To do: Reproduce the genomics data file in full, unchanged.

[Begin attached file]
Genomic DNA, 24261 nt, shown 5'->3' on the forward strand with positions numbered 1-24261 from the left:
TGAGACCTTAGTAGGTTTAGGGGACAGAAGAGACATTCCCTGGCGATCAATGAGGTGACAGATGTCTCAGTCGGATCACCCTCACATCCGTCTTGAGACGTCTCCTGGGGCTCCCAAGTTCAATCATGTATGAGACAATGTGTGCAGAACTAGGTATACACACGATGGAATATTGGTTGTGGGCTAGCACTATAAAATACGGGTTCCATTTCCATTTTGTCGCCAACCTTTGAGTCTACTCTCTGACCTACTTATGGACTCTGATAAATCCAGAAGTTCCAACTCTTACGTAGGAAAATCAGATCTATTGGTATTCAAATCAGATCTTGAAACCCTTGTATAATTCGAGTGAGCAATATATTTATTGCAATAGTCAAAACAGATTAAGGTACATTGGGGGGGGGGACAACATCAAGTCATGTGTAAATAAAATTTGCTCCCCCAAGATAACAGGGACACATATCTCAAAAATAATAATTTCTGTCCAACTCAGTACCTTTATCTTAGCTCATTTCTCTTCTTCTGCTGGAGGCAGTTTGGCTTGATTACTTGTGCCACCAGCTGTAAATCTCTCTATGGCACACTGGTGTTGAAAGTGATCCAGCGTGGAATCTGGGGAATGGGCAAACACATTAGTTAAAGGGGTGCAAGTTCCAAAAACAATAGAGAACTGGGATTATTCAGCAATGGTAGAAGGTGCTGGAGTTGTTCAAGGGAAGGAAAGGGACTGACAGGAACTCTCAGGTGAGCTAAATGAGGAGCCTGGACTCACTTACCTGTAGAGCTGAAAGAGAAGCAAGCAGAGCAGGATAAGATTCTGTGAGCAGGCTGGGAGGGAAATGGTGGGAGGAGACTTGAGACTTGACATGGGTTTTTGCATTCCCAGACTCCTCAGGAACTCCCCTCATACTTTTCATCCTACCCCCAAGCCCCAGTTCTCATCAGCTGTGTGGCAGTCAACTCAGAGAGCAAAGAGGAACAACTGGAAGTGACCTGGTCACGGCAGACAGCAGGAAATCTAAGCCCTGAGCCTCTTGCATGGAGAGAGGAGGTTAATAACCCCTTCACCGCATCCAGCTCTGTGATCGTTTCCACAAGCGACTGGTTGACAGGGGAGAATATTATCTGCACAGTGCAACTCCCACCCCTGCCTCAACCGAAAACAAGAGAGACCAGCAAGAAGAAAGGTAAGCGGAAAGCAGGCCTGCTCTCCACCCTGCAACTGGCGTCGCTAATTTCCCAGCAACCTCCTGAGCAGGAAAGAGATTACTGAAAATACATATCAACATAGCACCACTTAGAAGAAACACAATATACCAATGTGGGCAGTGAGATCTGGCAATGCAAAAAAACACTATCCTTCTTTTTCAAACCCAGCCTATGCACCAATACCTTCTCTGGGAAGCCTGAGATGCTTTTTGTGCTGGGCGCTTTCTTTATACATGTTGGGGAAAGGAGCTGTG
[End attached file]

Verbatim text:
Genomic DNA, 24261 nt, shown 5'->3' on the forward strand with positions numbered 1-24261 from the left:
TGAGACCTTAGTAGGTTTAGGGGACAGAAGAGACATTCCCTGGCGATCAATGAGGTGACAGATGTCTCAGTCGGATCACCCTCACATCCGTCTTGAGACGTCTCCTGGGGCTCCCAAGTTCAATCATGTATGAGACAATGTGTGCAGAACTAGGTATACACACGATGGAATATTGGTTGTGGGCTAGCACTATAAAATACGGGTTCCATTTCCATTTTGTCGCCAACCTTTGAGTCTACTCTCTGACCTACTTATGGACTCTGATAAATCCAGAAGTTCCAACTCTTACGTAGGAAAATCAGATCTATTGGTATTCAAATCAGATCTTGAAACCCTTGTATAATTCGAGTGAGCAATATATTTATTGCAATAGTCAAAACAGATTAAGGTACATTGGGGGGGGGGACAACATCAAGTCATGTGTAAATAAAATTTGCTCCCCCAAGATAACAGGGACACATATCTCAAAAATAATAATTTCTGTCCAACTCAGTACCTTTATCTTAGCTCATTTCTCTTCTTCTGCTGGAGGCAGTTTGGCTTGATTACTTGTGCCACCAGCTGTAAATCTCTCTATGGCACACTGGTGTTGAAAGTGATCCAGCGTGGAATCTGGGGAATGGGCAAACACATTAGTTAAAGGGGTGCAAGTTCCAAAAACAATAGAGAACTGGGATTATTCAGCAATGGTAGAAGGTGCTGGAGTTGTTCAAGGGAAGGAAAGGGACTGACAGGAACTCTCAGGTGAGCTAAATGAGGAGCCTGGACTCACTTACCTGTAGAGCTGAAAGAGAAGCAAGCAGAGCAGGATAAGATTCTGTGAGCAGGCTGGGAGGGAAATGGTGGGAGGAGACTTGAGACTTGACATGGGTTTTTGCATTCCCAGACTCCTCAGGAACTCCCCTCATACTTTTCATCCTACCCCCAAGCCCCAGTTCTCATCAGCTGTGTGGCAGTCAACTCAGAGAGCAAAGAGGAACAACTGGAAGTGACCTGGTCACGGCAGACAGCAGGAAATCTAAGCCCTGAGCCTCTTGCATGGAGAGAGGAGGTTAATAACCCCTTCACCGCATCCAGCTCTGTGATCGTTTCCACAAGCGACTGGTTGACAGGGGAGAATATTATCTGCACAGTGCAACTCCCACCCCTGCCTCAACCGAAAACAAGAGAGACCAGCAAGAAGAAAGGTAAGCGGAAAGCAGGCCTGCTCTCCACCCTGCAACTGGCGTCGCTAATTTCCCAGCAACCTCCTGAGCAGGAAAGAGATTACTGAAAATACATATCAACATAGCACCACTTAGAAGAAACACAATATACCAATGTGGGCAGTGAGATCTGGCAATGCAAAAAAACACTATCCTTCTTTTTCAAACCCAGCCTATGCACCAATACCTTCTCTGGGAAGCCTGAGATGCTTTTTGTGCTGGGCGCTTTCTTTATACATGTTGGGGAAAGGAGCTGTG